Let me start with a caveat. I have much to learn about health care in the U.S. and how to reform it. So take my comments as those of one with some definite limits on his knowledge of the subject. That being said, here are my thoughts on the matter.
The United States Conference of Catholic Bishops (USCCB) has done quite a bit in forming a Catholic position on the matter. Their information can be found at:
The bishops are urging us to contact our Congressional Representatives and Senators:
Call your members of Congress (use the Capitol Switchboard at 202-224-3121 to contact your Representative or Senators) and tell them health care reform should:
Include health care coverage for all people from conception until natural death, and continue the federal ban on funding for abortions;
Include access for all with a special concern for the poor;
Pursue the common good and preserve pluralism, including freedom of conscience; and
Restrain costs and apply costs equitably among payers.
Here is what my wife and I sent to our Congressional Representative and Senators:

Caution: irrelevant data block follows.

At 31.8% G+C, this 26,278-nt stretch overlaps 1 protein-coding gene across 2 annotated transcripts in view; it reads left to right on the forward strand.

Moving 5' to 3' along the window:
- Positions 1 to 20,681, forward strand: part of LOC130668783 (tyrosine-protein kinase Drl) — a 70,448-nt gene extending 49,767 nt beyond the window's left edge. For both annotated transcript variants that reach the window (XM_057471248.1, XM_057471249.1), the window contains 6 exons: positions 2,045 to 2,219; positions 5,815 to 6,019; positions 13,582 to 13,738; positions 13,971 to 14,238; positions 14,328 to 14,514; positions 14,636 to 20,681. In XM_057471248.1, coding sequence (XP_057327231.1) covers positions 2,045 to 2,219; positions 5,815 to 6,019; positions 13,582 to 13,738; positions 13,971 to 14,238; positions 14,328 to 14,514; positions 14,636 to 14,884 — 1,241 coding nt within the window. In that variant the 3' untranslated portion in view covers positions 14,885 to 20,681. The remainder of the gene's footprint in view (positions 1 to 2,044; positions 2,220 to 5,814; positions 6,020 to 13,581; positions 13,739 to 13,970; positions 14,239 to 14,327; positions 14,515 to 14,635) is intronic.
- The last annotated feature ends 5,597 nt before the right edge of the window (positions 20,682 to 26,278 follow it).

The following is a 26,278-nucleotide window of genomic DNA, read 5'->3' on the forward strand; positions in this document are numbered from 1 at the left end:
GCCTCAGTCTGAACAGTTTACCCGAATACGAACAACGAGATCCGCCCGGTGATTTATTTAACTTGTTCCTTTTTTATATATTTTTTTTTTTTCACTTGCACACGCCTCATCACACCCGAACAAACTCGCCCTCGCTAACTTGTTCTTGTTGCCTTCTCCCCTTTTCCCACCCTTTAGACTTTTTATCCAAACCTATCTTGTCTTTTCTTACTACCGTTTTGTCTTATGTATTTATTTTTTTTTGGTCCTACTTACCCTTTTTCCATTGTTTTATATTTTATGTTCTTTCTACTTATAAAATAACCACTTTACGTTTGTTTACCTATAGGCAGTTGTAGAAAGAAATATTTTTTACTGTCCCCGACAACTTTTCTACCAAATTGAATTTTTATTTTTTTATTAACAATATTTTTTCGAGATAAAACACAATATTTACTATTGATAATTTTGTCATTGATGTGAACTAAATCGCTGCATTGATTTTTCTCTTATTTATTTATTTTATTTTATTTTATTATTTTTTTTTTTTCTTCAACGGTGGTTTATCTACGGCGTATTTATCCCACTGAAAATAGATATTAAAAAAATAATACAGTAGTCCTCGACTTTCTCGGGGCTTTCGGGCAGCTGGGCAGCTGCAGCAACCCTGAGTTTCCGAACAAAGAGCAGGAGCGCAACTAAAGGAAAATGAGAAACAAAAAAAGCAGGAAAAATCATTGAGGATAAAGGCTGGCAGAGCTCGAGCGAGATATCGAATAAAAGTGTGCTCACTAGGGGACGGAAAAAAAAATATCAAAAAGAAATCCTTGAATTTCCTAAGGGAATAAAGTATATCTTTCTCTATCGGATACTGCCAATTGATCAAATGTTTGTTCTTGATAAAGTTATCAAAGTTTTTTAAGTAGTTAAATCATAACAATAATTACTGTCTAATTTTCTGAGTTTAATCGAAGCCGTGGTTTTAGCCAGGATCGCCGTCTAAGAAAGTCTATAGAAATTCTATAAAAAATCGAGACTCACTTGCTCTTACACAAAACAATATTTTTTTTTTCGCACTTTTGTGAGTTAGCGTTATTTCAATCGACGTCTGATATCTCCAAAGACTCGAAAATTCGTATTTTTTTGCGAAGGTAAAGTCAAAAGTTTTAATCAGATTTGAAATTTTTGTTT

While we do want to see more extensive health care coverage for Americans, such significant legislation should not be rushed and it should not promote certain agendas that expand abortion and restrict religious liberty. We support the U.S. Conference of Catholic Bishops' position on health reform, which includes health care coverage for all people from conception until natural death, and continues the federal ban on funding for abortions; preserves freedom of conscience clauses; and restrains costs and apply costs equitably among payers. Our concerns include not duplicating the experiences of the United Kingdom, Canada, or the Veteran Affairs department in terms of rationed health care, and not duplicating the experiences of Medicare in terms of inadequate cost containment. In addition, we do not want to see more situations such as Belmont Abbey College which is being compelled by the EEOC [Equal Employment Opportunity Commission] to offer contraception as part of their medical insurance package to employees, even though this is explicitly against the college's religious affiliation with the Catholic Church. Please support responsible health care reform. Thank you.